The miniseries, with narration by Orson Welles, starred Richard Chamberlain as John Blackthorne (Anjin-san), Toshiro Mifune as Lord Toranaga, John Rhys-Davies as the Portuguese Pilot, Vasco Rodrigues. Out of all the Japanese actors hired to be part of the cast, only three spoke English in the entire production.
Originally, James Clavell wanted Sean Connery to play Blackthorne, but Connery didn´t want to do television. Other actors considered for the role included Roger Moore and Albert Finney. The paperback edition of the novel became the best-selling mass-market book in the United States, selling 2.1 million copies, largely due to the great success of the miniseries. The series also helped to increase awareness of Japanese culture worldwide.
The Great Caruso is a 1951 biographical film made by Metro Goldwyn Mayer and starring Mario Lanza in the title role. The picture is a highly fictionalized biography of the life of the great Italian tenor, Enrico Caruso.
Ever wonder how Pavarotti, Carreras and Plácido were inspired to be opera stars? What influenced our Three Great Tenors and whole generations of opera singers and directors who have openly acknowledged its influence on their careers was this film and specifically its star, Mario Lanza.
Mario Lanza was dismissed at the time by the purist opera buffs because he was in the movies instead of the opera. Lanza has finally come into his own with the passing of time. He was young, good looking and a movie star who had the most remarkable voice of the past century and the passion and delivery to reach all music lovers, either classical or popular. He was the first who made the jump from classic to pop songs selling millions of records of his popular song recordings.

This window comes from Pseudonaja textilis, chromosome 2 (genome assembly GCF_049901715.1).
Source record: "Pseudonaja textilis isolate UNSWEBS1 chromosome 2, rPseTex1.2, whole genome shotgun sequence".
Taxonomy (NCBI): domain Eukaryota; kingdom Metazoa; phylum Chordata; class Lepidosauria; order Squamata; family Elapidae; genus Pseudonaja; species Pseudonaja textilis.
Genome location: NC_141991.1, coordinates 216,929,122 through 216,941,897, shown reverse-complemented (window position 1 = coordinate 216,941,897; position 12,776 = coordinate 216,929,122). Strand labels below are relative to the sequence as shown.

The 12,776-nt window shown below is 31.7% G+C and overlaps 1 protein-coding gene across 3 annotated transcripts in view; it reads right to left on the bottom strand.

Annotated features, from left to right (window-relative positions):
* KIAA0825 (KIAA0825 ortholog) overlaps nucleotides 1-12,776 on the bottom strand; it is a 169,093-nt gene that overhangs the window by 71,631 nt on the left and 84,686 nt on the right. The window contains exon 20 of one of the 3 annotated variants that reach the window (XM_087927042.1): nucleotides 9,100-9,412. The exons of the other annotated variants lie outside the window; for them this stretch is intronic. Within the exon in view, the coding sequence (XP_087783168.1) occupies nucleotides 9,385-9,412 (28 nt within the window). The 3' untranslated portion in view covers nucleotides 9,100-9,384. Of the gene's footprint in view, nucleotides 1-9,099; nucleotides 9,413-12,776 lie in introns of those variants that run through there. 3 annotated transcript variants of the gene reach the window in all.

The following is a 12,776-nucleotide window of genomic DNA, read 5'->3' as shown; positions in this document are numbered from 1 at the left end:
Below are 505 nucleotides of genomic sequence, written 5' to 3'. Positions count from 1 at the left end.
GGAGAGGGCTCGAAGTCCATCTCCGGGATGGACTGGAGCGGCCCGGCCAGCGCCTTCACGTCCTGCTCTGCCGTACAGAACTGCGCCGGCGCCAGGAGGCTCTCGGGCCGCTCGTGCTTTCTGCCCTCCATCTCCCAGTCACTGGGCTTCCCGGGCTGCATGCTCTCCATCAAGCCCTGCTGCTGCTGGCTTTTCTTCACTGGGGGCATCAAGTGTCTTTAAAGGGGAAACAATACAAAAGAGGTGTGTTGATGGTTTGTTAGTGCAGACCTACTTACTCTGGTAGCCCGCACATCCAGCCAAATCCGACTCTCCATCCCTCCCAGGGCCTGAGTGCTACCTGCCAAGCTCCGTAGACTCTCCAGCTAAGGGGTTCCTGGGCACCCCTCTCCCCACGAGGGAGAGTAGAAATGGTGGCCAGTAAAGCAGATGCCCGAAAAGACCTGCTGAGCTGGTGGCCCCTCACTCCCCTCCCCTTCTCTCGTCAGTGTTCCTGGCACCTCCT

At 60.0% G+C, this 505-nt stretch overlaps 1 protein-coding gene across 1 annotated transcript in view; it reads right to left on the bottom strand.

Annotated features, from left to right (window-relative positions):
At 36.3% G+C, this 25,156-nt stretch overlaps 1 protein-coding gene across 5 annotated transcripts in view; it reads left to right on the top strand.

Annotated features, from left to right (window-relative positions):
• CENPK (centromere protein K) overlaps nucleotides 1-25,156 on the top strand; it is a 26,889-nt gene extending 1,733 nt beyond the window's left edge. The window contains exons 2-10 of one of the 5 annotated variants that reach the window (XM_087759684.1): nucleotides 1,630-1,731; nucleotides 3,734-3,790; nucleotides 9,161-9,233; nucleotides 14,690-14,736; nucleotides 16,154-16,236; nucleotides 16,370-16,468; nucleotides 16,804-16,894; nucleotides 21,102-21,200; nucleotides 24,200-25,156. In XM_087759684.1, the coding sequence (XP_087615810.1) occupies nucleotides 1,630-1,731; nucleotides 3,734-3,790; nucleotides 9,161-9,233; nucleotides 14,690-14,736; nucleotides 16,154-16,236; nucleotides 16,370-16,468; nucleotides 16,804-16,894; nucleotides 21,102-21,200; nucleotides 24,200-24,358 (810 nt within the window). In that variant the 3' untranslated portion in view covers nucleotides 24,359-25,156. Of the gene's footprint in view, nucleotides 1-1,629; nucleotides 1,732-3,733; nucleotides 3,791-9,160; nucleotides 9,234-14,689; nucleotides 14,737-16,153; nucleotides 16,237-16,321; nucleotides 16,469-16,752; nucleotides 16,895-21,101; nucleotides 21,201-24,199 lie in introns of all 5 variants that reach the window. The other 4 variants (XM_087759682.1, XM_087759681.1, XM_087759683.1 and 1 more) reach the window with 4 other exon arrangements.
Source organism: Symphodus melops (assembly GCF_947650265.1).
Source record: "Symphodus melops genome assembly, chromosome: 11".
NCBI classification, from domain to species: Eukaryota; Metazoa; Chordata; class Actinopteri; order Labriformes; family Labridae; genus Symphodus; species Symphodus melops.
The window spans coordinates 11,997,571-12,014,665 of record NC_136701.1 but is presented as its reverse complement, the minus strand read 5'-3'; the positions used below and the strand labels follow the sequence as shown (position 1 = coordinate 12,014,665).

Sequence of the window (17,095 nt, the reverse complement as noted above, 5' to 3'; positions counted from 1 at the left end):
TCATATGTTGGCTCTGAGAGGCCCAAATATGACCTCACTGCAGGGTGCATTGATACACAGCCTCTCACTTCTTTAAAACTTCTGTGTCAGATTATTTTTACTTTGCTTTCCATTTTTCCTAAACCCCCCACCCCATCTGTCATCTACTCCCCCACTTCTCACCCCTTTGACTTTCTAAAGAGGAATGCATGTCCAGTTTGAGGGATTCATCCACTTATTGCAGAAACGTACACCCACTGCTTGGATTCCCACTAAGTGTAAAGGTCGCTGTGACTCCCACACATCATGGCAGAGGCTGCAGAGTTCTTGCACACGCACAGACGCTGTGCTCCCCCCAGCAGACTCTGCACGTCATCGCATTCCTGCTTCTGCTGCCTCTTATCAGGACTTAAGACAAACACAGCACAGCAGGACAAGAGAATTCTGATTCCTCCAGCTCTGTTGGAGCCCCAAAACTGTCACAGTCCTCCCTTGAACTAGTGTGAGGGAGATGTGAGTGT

The film was a massive commercial success making huge amounts of money for MGM at box office and in recordings. Newsweek wrote that, “Lanza brings to the role not only a fine, natural and remarkably powerful voice, but a physique and personal mannerisms reminiscent of the immortal Caruso.” Nearly 40 years after its release, Caruso’s son, Enrico Jr. reminisced that “I can think of no other tenor, before or since Mario Lanza, who could have risen with comparable success to the challenge of playing Caruso in a screen biography”. The film was nominated for three Academy Awards winning for best sound.
A “Must See” for all you opera lovers, music lovers, true aficionados or not and the “just curious”. Someone on the internet has done what many of us wish we could have. Due to the fact that operas must be sung in the same key by all singers and the marvel of today´s technology and YouTube, which makes it available to the entire planet, we can compare two great voices side by side. One, Pavarotti, considered the best of the 3 Tenors by many and another, Mario Lanza, very popular in his time and much maligned by “purists” of the 50s and 60s but who was the inspiration for generations of opera singers after him.